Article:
Can Humans Detect Text by AI Chatbot GPT?
Scientists evaluate how well people can spot GPT AI-generated text.
Posted March 3, 2023 | Reviewed by Ekua Hagan
- Researchers have warned about the risks of potential fraud and spread of misinformation due to the use of AI-generated text.
- The popularity of ChatGPT in business and academic contexts makes it important to understand how humans engage with AI text.
- According to a recent study, humans are significantly better than random chance when it comes to determining AI-generated text.
The rise of powerful conversational artificial intelligence (AI) chatbots such as Generative Pre-trained Transformer (GPT) by OpenAI, amplifies the need to determine real versus fake text. A new peer-reviewed study evaluates how well humans can detect text generated by OpenAI’s GPT chatbot with more realistic scenarios than existing studies.
In February 2023, researchers at the University of Pennsylvania School of Engineering and Applied Science presented their study at the 37th Association for the Advancement of Artificial Intelligence conference.
“Neural language models (LMs) are capable of generating increasingly natural-sounding text,” wrote lead author Chris Callison-Burch, Associate Professor in the Department of Computer and Information Science (CIS), along with the team consisting of Liam Dugan, Daphne Ippolito, Arun Kirubarajan, and Sherry Shi. “One growing worry is that bad actors may attempt to pass off automatically generated text as genuine.”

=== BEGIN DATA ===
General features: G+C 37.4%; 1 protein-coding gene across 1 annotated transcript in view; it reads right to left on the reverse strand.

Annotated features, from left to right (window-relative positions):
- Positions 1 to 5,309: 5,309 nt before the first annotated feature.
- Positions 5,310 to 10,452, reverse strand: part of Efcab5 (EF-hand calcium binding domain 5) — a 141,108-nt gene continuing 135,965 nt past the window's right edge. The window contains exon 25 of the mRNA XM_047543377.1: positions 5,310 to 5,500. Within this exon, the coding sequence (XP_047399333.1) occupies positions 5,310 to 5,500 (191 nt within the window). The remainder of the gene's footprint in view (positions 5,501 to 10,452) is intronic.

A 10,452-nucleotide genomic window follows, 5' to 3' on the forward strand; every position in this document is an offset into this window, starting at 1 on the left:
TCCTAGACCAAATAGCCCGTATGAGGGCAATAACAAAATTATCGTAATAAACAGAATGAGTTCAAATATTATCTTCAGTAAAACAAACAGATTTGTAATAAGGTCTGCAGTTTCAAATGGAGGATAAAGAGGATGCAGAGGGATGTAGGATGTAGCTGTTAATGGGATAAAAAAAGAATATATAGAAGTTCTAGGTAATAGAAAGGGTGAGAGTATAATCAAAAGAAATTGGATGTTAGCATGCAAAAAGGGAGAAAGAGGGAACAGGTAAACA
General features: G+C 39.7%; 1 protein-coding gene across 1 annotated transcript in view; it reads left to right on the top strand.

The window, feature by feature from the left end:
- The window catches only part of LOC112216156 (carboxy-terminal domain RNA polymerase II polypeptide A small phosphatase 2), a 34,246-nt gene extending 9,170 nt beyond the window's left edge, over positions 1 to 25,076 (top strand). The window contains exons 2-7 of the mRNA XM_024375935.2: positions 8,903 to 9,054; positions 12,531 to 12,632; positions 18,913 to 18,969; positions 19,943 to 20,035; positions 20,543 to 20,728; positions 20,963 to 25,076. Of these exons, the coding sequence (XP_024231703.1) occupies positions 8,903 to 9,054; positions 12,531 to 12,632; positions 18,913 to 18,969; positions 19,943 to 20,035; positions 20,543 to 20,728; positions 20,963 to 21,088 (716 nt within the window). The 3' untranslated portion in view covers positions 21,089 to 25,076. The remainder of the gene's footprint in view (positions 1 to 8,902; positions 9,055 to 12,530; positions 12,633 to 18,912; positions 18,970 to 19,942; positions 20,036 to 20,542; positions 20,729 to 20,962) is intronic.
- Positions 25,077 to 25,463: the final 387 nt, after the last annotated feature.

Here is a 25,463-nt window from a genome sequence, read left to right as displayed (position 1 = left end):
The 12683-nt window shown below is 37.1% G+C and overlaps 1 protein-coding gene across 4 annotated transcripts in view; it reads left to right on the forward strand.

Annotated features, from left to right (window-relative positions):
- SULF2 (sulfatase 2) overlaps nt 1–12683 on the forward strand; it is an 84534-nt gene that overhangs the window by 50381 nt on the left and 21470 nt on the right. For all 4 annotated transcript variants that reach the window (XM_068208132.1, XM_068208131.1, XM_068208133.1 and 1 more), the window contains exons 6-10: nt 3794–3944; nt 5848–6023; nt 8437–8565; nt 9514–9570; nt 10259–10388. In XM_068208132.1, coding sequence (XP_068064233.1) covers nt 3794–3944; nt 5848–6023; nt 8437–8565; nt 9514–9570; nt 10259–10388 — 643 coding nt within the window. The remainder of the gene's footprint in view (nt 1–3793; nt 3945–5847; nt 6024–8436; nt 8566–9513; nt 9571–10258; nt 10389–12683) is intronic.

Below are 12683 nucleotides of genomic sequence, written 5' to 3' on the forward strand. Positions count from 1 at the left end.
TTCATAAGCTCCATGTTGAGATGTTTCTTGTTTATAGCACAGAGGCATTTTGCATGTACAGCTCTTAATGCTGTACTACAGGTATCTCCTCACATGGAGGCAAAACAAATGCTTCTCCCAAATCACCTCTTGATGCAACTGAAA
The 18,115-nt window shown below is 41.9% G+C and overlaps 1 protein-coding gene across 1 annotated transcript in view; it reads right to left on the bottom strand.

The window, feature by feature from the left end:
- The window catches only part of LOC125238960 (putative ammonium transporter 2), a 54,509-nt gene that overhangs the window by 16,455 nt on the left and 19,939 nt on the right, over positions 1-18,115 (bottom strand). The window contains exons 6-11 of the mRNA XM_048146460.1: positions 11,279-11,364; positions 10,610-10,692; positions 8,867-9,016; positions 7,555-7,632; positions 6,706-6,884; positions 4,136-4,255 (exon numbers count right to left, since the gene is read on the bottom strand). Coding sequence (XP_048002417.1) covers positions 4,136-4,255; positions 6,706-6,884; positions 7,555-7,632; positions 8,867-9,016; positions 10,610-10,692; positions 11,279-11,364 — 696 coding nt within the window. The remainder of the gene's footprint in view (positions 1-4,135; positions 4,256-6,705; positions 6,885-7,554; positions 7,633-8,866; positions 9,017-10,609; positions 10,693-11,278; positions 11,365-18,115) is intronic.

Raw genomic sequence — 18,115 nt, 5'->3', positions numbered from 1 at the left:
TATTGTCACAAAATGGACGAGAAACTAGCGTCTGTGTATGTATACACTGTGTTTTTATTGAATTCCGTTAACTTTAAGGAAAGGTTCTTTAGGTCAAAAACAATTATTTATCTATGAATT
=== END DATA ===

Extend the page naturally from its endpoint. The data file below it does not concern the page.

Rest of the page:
The researchers point out the risks of potential fraud and spread of misinformation with AI-generated false news articles and fraudulent reviews of products and services.
“These harms will inevitably become more and more prevalent as language models become better and cheaper to deploy,” the researchers wrote.
The use of AI-generated text by large language models (LLMs) is on the rise among educators, students, and professionals.
On Wednesday, a new study published by the Walton Family Foundation reveals that most teachers and many students are already using ChatGPT. The March 2023 survey of K-12 teachers and students between the ages of 12 to 17 years old reveals that 51 percent of teachers reported using ChatGPT and 33 percent of students have already used it for school.
Professionals are starting to use ChatGPT for work. A January 2023 survey of 4,500 professionals conducted by Fishbowl, a social network for professionals that was acquired by Glassdoor in 2021, shows that 27 percent already use ChatGPT to assist with work-related tasks and the highest adoption rates are in marketing, advertising, and technology sectors. Among those polled include professionals working at Google, Twitter, Amazon, Meta, IBM, Edelman, McKinsey, JP Morgan, Nike, and thousands of other companies.
“As text generated by large language models proliferates, it becomes vital to understand how humans engage with such text, and whether or not they are able to detect when the text they are reading did not originate with a human writer,” wrote the researchers.